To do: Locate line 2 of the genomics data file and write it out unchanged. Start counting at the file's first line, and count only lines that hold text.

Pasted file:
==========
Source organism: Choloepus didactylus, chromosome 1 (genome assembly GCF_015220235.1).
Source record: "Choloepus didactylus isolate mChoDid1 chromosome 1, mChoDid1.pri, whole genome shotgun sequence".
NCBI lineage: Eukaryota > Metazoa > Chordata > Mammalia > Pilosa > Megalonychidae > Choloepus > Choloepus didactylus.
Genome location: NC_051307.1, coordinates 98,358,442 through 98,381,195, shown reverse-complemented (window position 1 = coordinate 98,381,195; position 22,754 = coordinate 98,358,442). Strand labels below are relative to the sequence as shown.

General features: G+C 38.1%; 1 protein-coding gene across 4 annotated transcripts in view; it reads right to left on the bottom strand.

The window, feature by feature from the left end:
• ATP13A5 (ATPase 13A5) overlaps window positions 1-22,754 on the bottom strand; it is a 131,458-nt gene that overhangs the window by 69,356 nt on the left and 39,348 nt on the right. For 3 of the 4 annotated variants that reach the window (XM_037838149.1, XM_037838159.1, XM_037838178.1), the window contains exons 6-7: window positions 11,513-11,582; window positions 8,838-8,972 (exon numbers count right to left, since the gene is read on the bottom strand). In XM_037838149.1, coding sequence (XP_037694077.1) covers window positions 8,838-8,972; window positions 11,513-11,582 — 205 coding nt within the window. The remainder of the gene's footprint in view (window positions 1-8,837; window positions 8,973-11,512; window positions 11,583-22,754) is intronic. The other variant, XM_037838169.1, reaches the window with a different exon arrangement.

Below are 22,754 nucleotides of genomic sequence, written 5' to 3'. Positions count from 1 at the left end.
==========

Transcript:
Source record: "Choloepus didactylus isolate mChoDid1 chromosome 1, mChoDid1.pri, whole genome shotgun sequence".